We sought usability problems within the current application, Where’s My Bus?, a mobile app that MV Transportation had previously implemented as their bus route guide in Lawrence, KS and what was suggested to KU students. The task was to acquire a bus route from Javabreak, a local coffee shop, to Snow Hall located which is located on the KU campus using Where’s My Bus?.  To have a definitive comparison of how this app operates we simultaneously used Google Maps to acquire a bus route to Snow Hall. Our test results were definitive, Google Maps blew Where’s My Bus? out of the water and provided us with multiple route options and bus schedules; whereas Where’s My Bus? failed to provide any up to date route information. 

Commuter Survey

A great way to find patterns and existing problems within applications is to ask how uses currently operate a service. By examining the tone and responses of these 6 transit participants we received a better understanding of how they interact with the Lawrence transit system as well as their overall feelings about the service.

9 Survey Responses

The small data-set prohibited a better study of target users. We were still inclined to use this data to inform our decision making when developing a persona and as well as what features to direct our focus.

Age Range: 20 - 24

Taking into consideration the age of survey participants provides an understanding of how experienced users are with technology. A younger user will typically have more experience with application usability compared to someone elderly.

Accessing Route Info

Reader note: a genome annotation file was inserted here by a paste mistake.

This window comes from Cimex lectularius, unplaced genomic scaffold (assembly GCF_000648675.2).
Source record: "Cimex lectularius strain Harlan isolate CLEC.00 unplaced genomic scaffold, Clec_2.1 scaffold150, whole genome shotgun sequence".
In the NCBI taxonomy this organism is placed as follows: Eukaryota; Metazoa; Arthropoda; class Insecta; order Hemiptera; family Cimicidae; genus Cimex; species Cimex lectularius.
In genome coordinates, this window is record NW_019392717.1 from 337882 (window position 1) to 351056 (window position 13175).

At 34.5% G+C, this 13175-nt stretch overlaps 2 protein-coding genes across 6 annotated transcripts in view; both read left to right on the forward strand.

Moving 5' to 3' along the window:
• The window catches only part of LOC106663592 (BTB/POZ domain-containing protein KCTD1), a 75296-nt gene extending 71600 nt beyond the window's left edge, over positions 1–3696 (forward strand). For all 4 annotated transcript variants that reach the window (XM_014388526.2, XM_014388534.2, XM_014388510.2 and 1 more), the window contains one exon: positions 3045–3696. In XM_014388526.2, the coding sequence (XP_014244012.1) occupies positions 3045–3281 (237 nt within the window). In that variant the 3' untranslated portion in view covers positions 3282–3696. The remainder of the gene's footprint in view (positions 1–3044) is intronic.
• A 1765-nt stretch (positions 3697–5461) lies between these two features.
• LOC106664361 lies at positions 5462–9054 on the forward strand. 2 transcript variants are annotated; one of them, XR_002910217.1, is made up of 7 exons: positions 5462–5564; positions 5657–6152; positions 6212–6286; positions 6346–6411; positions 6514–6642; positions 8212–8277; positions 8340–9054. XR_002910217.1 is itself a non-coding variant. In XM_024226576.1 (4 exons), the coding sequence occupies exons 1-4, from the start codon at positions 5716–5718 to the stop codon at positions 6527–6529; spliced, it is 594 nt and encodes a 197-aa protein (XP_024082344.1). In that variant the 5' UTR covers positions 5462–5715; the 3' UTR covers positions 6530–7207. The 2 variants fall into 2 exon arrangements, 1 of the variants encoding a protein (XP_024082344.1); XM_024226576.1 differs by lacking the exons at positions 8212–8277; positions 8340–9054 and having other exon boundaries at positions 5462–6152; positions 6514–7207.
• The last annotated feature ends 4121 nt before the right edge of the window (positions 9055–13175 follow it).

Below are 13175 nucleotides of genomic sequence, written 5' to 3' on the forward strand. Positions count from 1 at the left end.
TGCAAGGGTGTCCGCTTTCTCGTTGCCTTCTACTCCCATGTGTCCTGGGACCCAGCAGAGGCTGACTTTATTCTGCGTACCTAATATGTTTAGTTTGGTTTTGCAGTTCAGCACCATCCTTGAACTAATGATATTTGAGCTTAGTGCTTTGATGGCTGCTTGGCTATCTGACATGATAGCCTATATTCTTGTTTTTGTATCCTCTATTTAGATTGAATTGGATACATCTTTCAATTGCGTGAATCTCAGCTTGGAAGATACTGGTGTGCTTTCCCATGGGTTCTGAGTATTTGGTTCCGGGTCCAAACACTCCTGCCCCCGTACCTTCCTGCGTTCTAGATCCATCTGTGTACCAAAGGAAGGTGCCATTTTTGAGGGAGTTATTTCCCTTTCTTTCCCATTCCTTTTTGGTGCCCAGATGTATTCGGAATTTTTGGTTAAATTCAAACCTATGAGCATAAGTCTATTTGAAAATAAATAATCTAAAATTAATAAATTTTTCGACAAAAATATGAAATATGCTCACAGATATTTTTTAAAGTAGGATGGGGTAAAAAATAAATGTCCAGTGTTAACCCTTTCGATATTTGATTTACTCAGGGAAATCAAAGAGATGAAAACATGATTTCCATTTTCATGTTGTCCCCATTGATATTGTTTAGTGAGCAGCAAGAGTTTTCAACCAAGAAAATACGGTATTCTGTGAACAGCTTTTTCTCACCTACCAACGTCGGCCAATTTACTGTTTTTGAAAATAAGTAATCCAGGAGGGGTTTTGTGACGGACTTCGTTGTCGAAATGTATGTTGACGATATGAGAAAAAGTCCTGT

To learn how users were currently access their route information we wanted to know if they used a map, a mobile device, or through a computer. Smart-phones were the primary source for inquiring about route information.

Rider Interviews

A great way to find patterns and existing problems within applications is to ask how uses currently operate a service. By examining the tone and responses of these 6 transit participants we received a better understanding of how they interact with the Lawrence transit system as well as their overall feelings about the service.

Establishing Visual Direction

To keep our grant sponsors in check with our progress we participated in multiple critiques and evaluations. The generation of these mood boards acted as the start of the visual development of our app.

Branded for Lawrence, KS

An app which we wanted to be focused for KU's students as well as Lawrence residence would include graphic elements based from landmarks and architecture from around Lawrence. The Lawrence public library, the Campanile, as well as the Oread hotel were made into graphic elements aimed at increasing familiarity and thus rider confidence.

Branding Finalization

Simple, bold, and iconic. Three attributes which we applied to the new Lawrence Transit brand. We developed this brand by looking past what was trending now and instead aiming for longevity. This brand would pave the way for the design of our application's interface, the functionality we based off of the research.

Site Map

Our first steps when creating the application was to start with a site-map which would point out the essential functionality of the app. To make this map we took our collected research and implemented features which we believed were going to increase rider confidence.

Essential Features

Route Scheduler

A feature to interact directly with your schedule. Set reminders for when you need to leave, where your bus will arrive, and schedule any future routes.

Quick route

Retrieve route information instantly to get where you need to go. Basic functionality is the center of our application.

QR Reader

Instead of a bus pass use your QR reader to pay your bus fare. Check your balance through the application.

Route Timer

Raise confidence of the user by knowing exactly when your bus will arrive, when you're at the correct stop, and which stop you need to hop off at.